The importance of a strong draft can never be under-stated. The Boston Bruins have had difficulties winning in 1999-2000 and when you look at the disastrous showing of Sinden and Company in 1996, you can begin to understand why. Despite a top-10 pick and eight additional selections, the Bruins have gotten exactly zero NHL games out of the players they chose that summer. Let’s take a trip back to that fateful June of 1996 and find out what went so terribly wrong…
That year, the Bruins owned the 8th pick, compliments of the then- Hartford Whalers who had dealt their top choices from ’95-’97 to the Bruins in exchange for defenseman Glen Wesley. Boston had tabbed Kyle McLaren the year before with the Whalers’ 9th overall selection and so there was reason for Bruins fans to be excited in 1996, despite the forecast from scouts of a weak talent pool from which to choose from. The Bruins had traded their own 1st-round choice(21st) in the deal for Bill Ranford, but seemed poised to get an impact player nonetheless because of Sinden’s shrewd deal back in 1994.
For Andrew Raycroft, this is a season to remember. Raycroft for the first time in his 3 year OHL career was the starting goaltender in the OHL all star game. In a game of the best of the best, Andrew lived up to his current outstanding level of play stealing every scoring chance but one in the first period. All season long for the Kingston Frontenacs, Raycroft is showing he was a sleeper draft pick in the 1998 entry draft. Selected by the Boston Bruins 135th overall, Raycroft currently has a won-lost-tied record of 26-12-5 and a 2.93 goals against average. In 45 appearances this season the native of Belleville, Ontario has faced a total of 1786 shots, putting him in the lead as the OHL’s busiest goaltender. Raycroft has only allowed 125 goals this season and has an OHL and CHL leading save percentage of .930. Raycroft was selected as the OHL’s Goaltender of the Month for November. In 13 appearances in November Raycroft posted a 2.77 goals against average and a .939 save percentage. On December 9 Raycroft made 47 saves in a 4-1 win in Peterborough and on December 10 he turned aside 43 shots in a 4-1 win over the visiting Oshawa Generals. A highlight of Raycroft’s week was a 59 save performance in a 4-3 win in Oshawa on December 12. Raycroft’s play had helped the Frontenacs extend their undefeated streak to 11 games, and he received honors as the OHL player of the week for December 12.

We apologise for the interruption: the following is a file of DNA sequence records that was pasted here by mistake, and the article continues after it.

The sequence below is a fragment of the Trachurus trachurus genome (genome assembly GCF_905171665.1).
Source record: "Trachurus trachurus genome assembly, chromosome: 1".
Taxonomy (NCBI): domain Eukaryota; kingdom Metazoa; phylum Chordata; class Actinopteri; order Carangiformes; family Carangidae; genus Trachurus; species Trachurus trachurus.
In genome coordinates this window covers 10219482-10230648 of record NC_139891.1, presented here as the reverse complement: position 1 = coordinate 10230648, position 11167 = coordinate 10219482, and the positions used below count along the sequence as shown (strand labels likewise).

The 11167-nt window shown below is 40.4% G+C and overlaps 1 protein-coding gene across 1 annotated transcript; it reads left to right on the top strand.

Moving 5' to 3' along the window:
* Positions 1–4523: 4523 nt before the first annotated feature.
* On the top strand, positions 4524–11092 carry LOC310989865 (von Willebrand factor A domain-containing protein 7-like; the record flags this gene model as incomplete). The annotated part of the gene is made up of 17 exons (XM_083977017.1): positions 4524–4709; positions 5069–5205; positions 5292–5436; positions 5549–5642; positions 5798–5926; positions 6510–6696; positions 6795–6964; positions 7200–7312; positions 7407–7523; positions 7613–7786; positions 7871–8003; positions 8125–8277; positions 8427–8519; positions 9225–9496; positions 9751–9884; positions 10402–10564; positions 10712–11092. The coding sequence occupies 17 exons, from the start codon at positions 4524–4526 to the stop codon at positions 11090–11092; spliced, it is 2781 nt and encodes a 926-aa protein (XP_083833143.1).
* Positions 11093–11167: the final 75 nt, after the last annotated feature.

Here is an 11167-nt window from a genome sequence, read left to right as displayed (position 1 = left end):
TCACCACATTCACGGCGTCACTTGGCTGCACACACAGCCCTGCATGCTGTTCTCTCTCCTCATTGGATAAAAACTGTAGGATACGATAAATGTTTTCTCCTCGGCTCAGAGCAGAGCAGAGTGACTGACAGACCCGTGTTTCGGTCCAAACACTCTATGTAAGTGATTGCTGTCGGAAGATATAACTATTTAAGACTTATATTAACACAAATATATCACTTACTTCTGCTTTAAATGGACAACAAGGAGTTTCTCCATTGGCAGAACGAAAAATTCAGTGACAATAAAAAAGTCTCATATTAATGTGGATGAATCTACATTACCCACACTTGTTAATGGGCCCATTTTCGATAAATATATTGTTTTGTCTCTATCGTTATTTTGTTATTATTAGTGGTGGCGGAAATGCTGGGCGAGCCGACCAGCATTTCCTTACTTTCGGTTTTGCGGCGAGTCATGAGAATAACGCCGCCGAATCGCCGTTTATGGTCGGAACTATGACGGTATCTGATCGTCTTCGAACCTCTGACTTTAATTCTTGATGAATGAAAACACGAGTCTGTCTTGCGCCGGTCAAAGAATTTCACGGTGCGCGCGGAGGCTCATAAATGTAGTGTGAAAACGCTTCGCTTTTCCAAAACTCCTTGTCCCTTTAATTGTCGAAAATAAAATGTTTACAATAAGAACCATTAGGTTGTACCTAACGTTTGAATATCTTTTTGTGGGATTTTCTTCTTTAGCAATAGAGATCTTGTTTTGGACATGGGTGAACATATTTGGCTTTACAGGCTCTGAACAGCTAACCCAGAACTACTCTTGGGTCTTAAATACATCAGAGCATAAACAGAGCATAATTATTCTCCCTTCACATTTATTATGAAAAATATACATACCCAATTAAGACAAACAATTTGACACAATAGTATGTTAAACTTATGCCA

When the Boston Bruins signed free agent and former Michigan Tech standout Andre Savage on June 12, 1998, it generated little fanfare in Beantown. After all, the polite and unassuming hockey player had made a name for himself out in the WCHA and anybody who is from the New England area knows that when you talk about collegiate pucks, Hockey East is king. Savage did well in the 1998 Bruins Training Camp and was sent down to Providence where he quickly established himself as one of the AHL’s top rookies. Bruins fans who shrugged when he was originally signed, soon realized that Andre was a keeper and a pleasant surprise to boot.
Andre Savage, a native of Ottawa, Ontario spent four years with the Michigan Tech Huskies where he toiled in relative anonymity, despite the fact that he became only the second player in school history to lead the team in points in three consecutive seasons from 1995-1998. During the ’97-’98 season, Andre earned WCHA 1st All-Star and WCHA All-Academic Team honors. He finished his college career with 52 goals and 143 points in 149 games. When Savage showed up to Bruins Camp later that fall wearing the number 54, many folks said, “Andre who? “It didn’t take long for him to attract attention with his excellent skating ability and very accurate shot.
With the departure of Tim Taylor, who signed a four-year, $5.8 million deal with the Rangers in July as an unrestricted free agent, Coach Pat Burns had an interesting training camp finding a new combination to match the gritty play of last season’s checking-line. Fighting for Taylor’s checking line position were Sean Pronger, Joel Prpic, Andre Savage, Shawn Bates and Mikko Eloranta. Entering his first professional season…Drafted by the Bruins as their ninth pick, 247th overall, in the 1999 NHL Entry Draft…Eloranta siezed the opportunity and will center Rob DiMaio and Scandinavian counterpart P.J. Axelsson. “Mikko is a solid, two-way player, a forward with skill and grit,” said Bruins Vice President of Hockey Operations and Assistant General Manager Mike O’Connell. “He’s a versatile forward in that he can play left wing or center and he was used in all situations with his club in Finland.”